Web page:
Rucka doesn’t note WHEN Hepzibah did what she did. Remember, she was stuck on Earth. She didn’t go there voluntarily. So I imagine that as soon as she found a way off planet, that’s when she went out and brought Corsair back to life.

Question: is Russel Dautherman the first gay artist on a Thor book? Sorry for going off topic…

Question: is Russel Dautherman the first gay artist on a Thor book? Sorry for going off topic…

Regular artist? I believe so. Other gay artists have drawn issues in the past, though (Phil Jimenez and P. Craig Russell to name two).

Huh, I’d never heard before that PCR is gay. That’s cool. I don’t know what Thor issues he drew, though.

Thanks. His art on this is amazing! Even though i like brubaker i thought Corsair’s death was kinda cheap…

Thanks Brian for choosing this topic. I was a bit confused about Corsair’s resurrection and wondered if / when it would finally be addressed. I too have wondered about Hepzibah’s continuity issues. She made for an interesting X-Man and I was disappointed when she was written out of Uncanny. I guess it’s just one more loose X-thread for the bin.

I’m not reading this, so forgive me if these questions are answered in the comics. Firstly, what happened to Rachel Grey’s boyfriend Korvus, the guy with the huge blade that had a part of the phoenix in it? Last time he was seen was heading off with (and presumably leading) the Starjammers.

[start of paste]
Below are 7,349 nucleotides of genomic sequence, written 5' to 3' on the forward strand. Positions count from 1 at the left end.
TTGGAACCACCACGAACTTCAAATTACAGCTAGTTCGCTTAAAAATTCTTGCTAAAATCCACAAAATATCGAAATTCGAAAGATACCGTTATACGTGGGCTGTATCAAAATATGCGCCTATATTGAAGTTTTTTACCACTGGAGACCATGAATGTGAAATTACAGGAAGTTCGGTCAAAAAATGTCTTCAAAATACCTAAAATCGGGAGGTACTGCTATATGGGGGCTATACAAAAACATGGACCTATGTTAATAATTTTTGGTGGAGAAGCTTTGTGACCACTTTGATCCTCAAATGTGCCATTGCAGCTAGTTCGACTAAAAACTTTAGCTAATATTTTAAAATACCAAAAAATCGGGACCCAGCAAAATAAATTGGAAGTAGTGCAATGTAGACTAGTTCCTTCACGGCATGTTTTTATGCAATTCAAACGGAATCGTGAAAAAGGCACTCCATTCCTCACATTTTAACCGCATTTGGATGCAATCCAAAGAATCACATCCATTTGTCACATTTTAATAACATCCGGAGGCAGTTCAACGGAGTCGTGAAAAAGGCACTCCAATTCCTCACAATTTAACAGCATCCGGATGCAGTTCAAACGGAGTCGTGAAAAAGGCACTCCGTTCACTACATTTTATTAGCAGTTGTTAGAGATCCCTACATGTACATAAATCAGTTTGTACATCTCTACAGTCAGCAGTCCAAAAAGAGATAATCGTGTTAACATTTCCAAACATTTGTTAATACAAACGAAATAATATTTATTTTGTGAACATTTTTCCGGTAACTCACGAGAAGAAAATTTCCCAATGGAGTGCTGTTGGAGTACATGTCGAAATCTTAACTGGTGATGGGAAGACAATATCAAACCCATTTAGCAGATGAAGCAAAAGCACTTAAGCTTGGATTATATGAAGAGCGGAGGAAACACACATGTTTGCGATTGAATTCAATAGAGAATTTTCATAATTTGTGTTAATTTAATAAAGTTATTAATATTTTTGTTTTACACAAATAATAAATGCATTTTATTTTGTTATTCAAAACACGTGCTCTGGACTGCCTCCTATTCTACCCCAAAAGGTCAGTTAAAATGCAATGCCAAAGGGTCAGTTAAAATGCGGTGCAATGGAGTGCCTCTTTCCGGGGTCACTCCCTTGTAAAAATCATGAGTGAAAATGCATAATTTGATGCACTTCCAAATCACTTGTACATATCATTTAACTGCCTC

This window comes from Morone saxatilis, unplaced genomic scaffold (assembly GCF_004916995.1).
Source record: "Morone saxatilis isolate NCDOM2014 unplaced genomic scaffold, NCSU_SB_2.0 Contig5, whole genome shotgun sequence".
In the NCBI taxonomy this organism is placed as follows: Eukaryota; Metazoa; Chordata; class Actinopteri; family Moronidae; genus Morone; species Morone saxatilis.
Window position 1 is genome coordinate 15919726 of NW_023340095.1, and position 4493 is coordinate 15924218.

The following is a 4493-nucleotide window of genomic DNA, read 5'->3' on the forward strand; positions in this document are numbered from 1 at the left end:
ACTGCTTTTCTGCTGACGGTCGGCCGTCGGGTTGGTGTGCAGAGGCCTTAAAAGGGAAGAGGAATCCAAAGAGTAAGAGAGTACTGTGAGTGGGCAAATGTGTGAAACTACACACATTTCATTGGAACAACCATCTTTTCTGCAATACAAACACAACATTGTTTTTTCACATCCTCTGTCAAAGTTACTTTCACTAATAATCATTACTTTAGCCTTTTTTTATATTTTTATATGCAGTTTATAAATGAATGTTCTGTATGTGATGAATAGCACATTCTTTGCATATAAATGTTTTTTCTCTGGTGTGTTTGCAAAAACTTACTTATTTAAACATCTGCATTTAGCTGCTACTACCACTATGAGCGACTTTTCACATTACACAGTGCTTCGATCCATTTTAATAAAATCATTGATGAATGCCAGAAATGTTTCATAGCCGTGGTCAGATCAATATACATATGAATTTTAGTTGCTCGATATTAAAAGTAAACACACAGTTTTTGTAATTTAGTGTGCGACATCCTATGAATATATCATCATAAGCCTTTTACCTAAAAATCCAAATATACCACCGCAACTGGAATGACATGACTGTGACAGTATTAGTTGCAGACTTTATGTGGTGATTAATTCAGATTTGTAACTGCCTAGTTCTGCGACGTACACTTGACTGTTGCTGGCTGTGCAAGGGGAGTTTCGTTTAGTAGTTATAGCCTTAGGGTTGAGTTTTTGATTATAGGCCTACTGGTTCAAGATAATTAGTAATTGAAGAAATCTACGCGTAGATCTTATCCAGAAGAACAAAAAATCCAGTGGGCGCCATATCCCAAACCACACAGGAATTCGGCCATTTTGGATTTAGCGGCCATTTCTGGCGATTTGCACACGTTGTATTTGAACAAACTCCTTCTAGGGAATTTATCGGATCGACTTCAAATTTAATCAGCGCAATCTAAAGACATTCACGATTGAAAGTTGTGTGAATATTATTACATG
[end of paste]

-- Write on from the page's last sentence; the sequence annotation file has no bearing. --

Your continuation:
Secondly, have they ever addressed the fact that Hepzibah was in a relationship with Warpath?

Thirdly, any word on whether or not Corsair actually tried to find Vulcan, his long lost son that killed him? He was supposed to have been killed with Black Bolt, but since Black Bolt survived, why not Vulcan?

Fourthly, anyone else notice how incredibly creepy/jerkish it is for Corsair to only take young Cyclops with him? He’s basically saying to adult Cyclops “Sorry, but you didn’t turn out the way I wanted so I’m going to hang out with this young, cool version of you.” Not old Cyclops, not Havok, not his grandson Cable or great-granddaughter Hope, but young time traveling Cyclops. It’s like he’s going through a mid-life crisis ( albeit in a way that only a superhero could).

I definitely agree with Jeff Nettleton, especially when it comes to Hepzibah. Dave Cockrum designed her to be a humanoid skunk. She’s specifically named after the sexy French skunk Mam’selle Hepizbah from Walt Kelly’s Pogo comic strip. But most artists after Cockrum have drawn Hepzibah to look like a cat.

Seeing love for the Cyclops and Nightcrawler books surprises me. I read issue #1 of Cyclops and it was so bad that I never bought issue 2.

Nightcrawler lasted longer but the sexism got to me and I finally dropped it.

X-Men is hanging in there, but just barely. The only thing good in the X-books right now is Bendis.

Brian, I’m on moderation? :(